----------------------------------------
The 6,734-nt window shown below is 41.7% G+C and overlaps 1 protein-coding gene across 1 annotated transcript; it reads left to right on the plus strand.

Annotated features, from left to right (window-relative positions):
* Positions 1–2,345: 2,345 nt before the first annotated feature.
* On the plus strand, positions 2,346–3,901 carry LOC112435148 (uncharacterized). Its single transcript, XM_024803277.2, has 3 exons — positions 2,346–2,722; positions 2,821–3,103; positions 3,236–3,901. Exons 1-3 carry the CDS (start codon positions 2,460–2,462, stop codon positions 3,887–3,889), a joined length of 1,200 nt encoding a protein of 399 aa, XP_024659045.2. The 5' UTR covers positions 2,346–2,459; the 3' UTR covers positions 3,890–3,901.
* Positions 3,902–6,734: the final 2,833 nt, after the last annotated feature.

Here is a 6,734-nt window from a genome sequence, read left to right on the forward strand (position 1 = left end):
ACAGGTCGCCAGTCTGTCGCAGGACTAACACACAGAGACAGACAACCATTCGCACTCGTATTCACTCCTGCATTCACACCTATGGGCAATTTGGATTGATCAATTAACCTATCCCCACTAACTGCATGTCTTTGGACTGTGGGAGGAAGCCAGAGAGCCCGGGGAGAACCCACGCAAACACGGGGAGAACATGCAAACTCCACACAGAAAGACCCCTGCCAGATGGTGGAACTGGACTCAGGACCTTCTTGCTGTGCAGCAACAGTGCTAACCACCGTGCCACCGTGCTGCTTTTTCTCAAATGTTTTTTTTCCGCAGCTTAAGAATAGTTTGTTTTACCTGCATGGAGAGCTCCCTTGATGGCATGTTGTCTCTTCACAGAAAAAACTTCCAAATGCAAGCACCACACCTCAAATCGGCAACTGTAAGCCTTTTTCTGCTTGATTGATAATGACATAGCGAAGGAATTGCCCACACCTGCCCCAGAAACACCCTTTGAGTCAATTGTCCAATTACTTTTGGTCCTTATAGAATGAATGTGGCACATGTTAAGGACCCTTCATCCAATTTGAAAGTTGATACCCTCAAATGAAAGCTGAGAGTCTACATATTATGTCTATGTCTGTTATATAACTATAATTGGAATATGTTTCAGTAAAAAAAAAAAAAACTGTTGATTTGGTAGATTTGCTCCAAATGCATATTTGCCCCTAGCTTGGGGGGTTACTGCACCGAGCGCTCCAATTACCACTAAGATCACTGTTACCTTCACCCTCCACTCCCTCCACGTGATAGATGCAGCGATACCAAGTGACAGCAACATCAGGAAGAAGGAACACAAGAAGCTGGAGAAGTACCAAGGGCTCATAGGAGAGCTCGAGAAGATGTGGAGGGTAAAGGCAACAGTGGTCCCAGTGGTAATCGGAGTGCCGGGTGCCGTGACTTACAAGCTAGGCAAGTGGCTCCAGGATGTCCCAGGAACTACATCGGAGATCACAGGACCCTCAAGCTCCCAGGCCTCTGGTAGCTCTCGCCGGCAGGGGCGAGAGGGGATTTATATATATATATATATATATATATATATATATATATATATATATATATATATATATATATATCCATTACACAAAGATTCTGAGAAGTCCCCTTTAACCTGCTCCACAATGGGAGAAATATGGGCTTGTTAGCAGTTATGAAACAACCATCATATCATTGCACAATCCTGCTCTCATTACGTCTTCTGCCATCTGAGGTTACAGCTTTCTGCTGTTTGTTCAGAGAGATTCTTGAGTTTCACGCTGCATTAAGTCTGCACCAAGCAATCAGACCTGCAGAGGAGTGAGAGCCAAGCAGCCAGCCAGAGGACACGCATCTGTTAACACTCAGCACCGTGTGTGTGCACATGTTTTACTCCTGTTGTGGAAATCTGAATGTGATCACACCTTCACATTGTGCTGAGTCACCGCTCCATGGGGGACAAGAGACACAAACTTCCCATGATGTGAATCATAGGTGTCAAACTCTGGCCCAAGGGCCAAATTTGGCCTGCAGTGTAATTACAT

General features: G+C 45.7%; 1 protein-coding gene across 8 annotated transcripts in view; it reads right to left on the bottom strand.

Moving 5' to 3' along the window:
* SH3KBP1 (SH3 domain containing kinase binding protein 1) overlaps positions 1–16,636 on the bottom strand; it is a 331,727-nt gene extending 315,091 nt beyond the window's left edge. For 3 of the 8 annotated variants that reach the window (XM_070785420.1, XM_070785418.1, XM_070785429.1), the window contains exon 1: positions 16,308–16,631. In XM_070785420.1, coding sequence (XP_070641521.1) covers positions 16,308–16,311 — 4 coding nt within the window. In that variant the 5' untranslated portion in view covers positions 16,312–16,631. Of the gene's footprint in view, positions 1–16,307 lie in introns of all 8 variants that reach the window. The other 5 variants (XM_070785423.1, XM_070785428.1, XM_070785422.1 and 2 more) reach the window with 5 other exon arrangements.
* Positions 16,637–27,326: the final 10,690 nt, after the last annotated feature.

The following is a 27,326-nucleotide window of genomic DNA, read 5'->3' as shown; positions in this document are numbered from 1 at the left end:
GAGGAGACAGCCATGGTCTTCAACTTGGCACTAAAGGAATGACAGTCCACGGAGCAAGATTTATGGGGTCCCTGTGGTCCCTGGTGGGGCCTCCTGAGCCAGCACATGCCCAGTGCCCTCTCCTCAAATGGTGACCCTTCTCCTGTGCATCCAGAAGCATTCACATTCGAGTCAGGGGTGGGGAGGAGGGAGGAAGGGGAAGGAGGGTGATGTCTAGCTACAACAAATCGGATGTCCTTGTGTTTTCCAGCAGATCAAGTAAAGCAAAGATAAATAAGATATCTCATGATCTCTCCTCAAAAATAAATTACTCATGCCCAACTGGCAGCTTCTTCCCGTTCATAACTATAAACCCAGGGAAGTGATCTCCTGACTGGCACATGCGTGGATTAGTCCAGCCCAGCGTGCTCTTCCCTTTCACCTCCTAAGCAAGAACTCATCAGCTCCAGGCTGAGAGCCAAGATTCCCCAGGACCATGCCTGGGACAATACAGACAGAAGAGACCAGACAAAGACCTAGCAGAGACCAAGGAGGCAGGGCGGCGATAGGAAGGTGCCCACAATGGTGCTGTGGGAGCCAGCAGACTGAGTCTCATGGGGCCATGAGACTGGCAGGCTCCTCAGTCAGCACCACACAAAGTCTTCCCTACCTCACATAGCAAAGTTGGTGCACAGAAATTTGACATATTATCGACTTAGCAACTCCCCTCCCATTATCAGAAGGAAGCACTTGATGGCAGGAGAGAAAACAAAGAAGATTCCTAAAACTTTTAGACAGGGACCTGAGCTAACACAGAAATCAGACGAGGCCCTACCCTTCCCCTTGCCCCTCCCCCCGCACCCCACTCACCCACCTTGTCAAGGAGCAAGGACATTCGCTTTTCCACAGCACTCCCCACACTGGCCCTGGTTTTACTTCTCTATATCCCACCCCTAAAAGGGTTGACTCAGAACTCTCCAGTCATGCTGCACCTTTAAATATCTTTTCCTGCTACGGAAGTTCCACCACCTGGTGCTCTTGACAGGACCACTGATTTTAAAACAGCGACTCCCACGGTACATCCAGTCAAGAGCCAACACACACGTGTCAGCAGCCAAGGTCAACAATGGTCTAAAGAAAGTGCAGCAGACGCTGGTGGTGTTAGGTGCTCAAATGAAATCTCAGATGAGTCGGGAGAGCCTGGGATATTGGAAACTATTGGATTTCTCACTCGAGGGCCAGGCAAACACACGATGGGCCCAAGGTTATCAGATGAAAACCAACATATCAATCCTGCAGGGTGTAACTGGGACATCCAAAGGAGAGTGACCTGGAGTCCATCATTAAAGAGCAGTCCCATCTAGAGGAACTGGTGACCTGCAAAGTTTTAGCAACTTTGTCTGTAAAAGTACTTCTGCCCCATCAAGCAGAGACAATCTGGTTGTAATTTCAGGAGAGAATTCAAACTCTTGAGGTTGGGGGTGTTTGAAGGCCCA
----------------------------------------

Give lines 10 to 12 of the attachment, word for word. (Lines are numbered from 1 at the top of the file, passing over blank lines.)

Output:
* SH3KBP1 (SH3 domain containing kinase binding protein 1) overlaps positions 1–16,636 on the bottom strand; it is a 331,727-nt gene extending 315,091 nt beyond the window's left edge. For 3 of the 8 annotated variants that reach the window (XM_070785420.1, XM_070785418.1, XM_070785429.1), the window contains exon 1: positions 16,308–16,631. In XM_070785420.1, coding sequence (XP_070641521.1) covers positions 16,308–16,311 — 4 coding nt within the window. In that variant the 5' untranslated portion in view covers positions 16,312–16,631. Of the gene's footprint in view, positions 1–16,307 lie in introns of all 8 variants that reach the window. The other 5 variants (XM_070785423.1, XM_070785428.1, XM_070785422.1 and 2 more) reach the window with 5 other exon arrangements.
* Positions 16,637–27,326: the final 10,690 nt, after the last annotated feature.

The following is a 27,326-nucleotide window of genomic DNA, read 5'->3' as shown; positions in this document are numbered from 1 at the left end: